FIFA awards goal-line technology licenses
October 23, 2012 -- Updated 1645 GMT (0045 HKT)
Deciding whether or not a shot has crossed the line has long been an issue in football. Arguably the most famous incident was in the 1966 World Cup final, when England's Geoff Hurst saw his shot in extra-time bounce down off the underside of the West Germany crossbar. A goal was awarded, giving England a 3-2 lead, with the hosts going on to win the match 4-2.
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Azerbaijan folk hero
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Decision Referral System (DRS)
Television Match Official (TMO)
- FIFA award licenses to goal-line technology developers GoalRef and Hawk-Eye
- World soccer's lawmakers approved the use of goal-line technology in July
- Hawk-Eye is already used in tennis and cricket; GoalRef developed by a German company
- The technology will be used for the first time at the FIFA Club World Cup in Japan
(CNN) -- Football's global governing body FIFA has licensed two manufacturers to install goal-line technology in stadiums across the world.
FIFA announced in October it had approved the use of technology which would help officials decide whether or not a goal had been scored, with providers GoalRef and Hawk-Eye now licensed to produce their respective systems.
Both companies were tested between October 2011 and June 2012 and have been inspected in simulated and real-life match situations.
The technology will be used for the first time at the 2012 FIFA Club World Cup in December.
Goal-line technology approved by FIFA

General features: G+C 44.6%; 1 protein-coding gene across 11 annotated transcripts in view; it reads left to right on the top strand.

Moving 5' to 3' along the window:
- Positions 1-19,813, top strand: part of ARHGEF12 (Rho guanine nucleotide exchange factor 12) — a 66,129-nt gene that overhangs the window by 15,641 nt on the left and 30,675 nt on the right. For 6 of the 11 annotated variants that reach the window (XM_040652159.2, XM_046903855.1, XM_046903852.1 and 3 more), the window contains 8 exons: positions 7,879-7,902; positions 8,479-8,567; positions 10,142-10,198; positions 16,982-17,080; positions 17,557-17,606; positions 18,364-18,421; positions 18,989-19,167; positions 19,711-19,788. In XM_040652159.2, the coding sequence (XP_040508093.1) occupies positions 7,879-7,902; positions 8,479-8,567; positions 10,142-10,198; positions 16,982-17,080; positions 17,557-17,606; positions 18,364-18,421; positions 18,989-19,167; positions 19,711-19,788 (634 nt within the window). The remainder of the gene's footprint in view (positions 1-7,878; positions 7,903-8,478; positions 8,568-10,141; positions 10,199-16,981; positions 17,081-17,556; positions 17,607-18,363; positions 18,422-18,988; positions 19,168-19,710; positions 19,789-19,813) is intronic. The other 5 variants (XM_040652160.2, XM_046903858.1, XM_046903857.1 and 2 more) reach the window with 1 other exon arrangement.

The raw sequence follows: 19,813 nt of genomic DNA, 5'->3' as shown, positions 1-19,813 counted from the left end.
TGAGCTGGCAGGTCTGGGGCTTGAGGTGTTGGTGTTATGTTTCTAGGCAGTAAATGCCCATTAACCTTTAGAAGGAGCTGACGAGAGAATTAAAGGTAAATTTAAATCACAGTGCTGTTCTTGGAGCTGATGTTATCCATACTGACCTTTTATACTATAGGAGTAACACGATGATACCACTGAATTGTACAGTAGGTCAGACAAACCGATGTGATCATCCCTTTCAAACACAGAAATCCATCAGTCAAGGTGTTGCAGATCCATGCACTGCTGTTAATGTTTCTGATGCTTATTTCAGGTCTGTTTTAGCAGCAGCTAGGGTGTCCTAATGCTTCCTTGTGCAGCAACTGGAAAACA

British company Hawk-Eye is already well established within sport. The technology is already used in both tennis and cricket.
Read: Crime and punishment in sport: Laying down the law?
GoalRef has been developed by German research institute Fraunhofer and involves using magnetic strips inside the ball to detect whether or not it has crossed the goal line.
However, both GoalRef and Hawk-Eye's technology must now pass a stadium test before either system can be used in a match.
"Once a system has been installed in a stadium, the system undergoes a final inspection to check its functionality," read a statement on FIFA's website.
"This is carried out by an independent test institute, and the results of this so-called 'final installation test' must be successful. Only a positive final installation test qualifies a system to be used in official matches."
While other sports embraced goal-line technology, football dithered over its introduction.
FIFA chief Sepp Blatter was only finally convinced of the need to provide technological help for referees after England were not awarded a goal despite Frank Lampard's shot clearly bouncing inside the goal during a 4-1 defeat by Germany in the 2010 World Cup in South Africa.
However, Michel Platini, head of European football's lawmakers UEFA, remains a staunch opponent of the use of technology in football.
UEFA has confirmed goal-line technology will not be used in European competitions such as the Europa League and the Champions League.
Europe's continental competitions will instead persist with the use of extra officials behind the goal to inform the referee's decisions.
The English Football Association is a well-known advocate of goal-line technology, although Tuesday's announcement has come too late for either system to be used in this season's FA Cup.
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